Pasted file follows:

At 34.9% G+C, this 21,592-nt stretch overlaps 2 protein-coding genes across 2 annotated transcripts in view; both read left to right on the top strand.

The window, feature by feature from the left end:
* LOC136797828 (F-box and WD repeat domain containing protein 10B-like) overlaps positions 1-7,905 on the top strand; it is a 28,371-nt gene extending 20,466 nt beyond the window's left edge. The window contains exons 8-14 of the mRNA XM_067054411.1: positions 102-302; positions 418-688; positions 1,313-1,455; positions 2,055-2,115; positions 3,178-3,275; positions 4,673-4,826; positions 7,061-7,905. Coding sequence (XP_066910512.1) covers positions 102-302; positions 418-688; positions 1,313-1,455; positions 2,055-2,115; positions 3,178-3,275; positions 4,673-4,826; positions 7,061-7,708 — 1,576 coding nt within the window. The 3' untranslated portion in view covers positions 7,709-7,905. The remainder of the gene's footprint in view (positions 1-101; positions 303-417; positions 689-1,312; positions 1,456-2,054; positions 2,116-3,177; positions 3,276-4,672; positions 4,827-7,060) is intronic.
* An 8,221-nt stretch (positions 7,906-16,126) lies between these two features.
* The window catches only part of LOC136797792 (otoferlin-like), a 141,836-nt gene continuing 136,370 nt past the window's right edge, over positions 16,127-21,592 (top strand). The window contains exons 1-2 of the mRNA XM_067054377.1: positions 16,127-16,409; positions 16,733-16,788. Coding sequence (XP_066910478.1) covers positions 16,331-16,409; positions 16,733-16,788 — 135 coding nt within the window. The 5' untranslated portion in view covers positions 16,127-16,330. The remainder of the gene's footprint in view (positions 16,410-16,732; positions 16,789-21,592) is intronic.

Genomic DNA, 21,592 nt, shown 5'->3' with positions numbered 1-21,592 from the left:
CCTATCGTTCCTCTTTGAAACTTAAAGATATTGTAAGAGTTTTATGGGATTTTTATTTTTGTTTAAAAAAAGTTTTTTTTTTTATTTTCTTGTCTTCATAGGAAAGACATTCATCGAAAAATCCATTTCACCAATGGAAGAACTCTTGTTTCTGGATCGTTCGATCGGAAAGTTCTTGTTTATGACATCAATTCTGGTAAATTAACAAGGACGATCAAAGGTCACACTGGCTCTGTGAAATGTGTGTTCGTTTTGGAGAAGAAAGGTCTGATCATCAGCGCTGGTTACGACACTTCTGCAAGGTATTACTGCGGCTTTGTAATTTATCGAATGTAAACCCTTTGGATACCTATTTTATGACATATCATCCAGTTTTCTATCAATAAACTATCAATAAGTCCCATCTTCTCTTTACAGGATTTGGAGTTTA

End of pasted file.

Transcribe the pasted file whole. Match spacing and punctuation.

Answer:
At 34.9% G+C, this 21,592-nt stretch overlaps 2 protein-coding genes across 2 annotated transcripts in view; both read left to right on the top strand.

The window, feature by feature from the left end:
* LOC136797828 (F-box and WD repeat domain containing protein 10B-like) overlaps positions 1-7,905 on the top strand; it is a 28,371-nt gene extending 20,466 nt beyond the window's left edge. The window contains exons 8-14 of the mRNA XM_067054411.1: positions 102-302; positions 418-688; positions 1,313-1,455; positions 2,055-2,115; positions 3,178-3,275; positions 4,673-4,826; positions 7,061-7,905. Coding sequence (XP_066910512.1) covers positions 102-302; positions 418-688; positions 1,313-1,455; positions 2,055-2,115; positions 3,178-3,275; positions 4,673-4,826; positions 7,061-7,708 — 1,576 coding nt within the window. The 3' untranslated portion in view covers positions 7,709-7,905. The remainder of the gene's footprint in view (positions 1-101; positions 303-417; positions 689-1,312; positions 1,456-2,054; positions 2,116-3,177; positions 3,276-4,672; positions 4,827-7,060) is intronic.
* An 8,221-nt stretch (positions 7,906-16,126) lies between these two features.
* The window catches only part of LOC136797792 (otoferlin-like), a 141,836-nt gene continuing 136,370 nt past the window's right edge, over positions 16,127-21,592 (top strand). The window contains exons 1-2 of the mRNA XM_067054377.1: positions 16,127-16,409; positions 16,733-16,788. Coding sequence (XP_066910478.1) covers positions 16,331-16,409; positions 16,733-16,788 — 135 coding nt within the window. The 5' untranslated portion in view covers positions 16,127-16,330. The remainder of the gene's footprint in view (positions 16,410-16,732; positions 16,789-21,592) is intronic.

Genomic DNA, 21,592 nt, shown 5'->3' with positions numbered 1-21,592 from the left:
CCTATCGTTCCTCTTTGAAACTTAAAGATATTGTAAGAGTTTTATGGGATTTTTATTTTTGTTTAAAAAAAGTTTTTTTTTTTATTTTCTTGTCTTCATAGGAAAGACATTCATCGAAAAATCCATTTCACCAATGGAAGAACTCTTGTTTCTGGATCGTTCGATCGGAAAGTTCTTGTTTATGACATCAATTCTGGTAAATTAACAAGGACGATCAAAGGTCACACTGGCTCTGTGAAATGTGTGTTCGTTTTGGAGAAGAAAGGTCTGATCATCAGCGCTGGTTACGACACTTCTGCAAGGTATTACTGCGGCTTTGTAATTTATCGAATGTAAACCCTTTGGATACCTATTTTATGACATATCATCCAGTTTTCTATCAATAAACTATCAATAAGTCCCATCTTCTCTTTACAGGATTTGGAGTTTA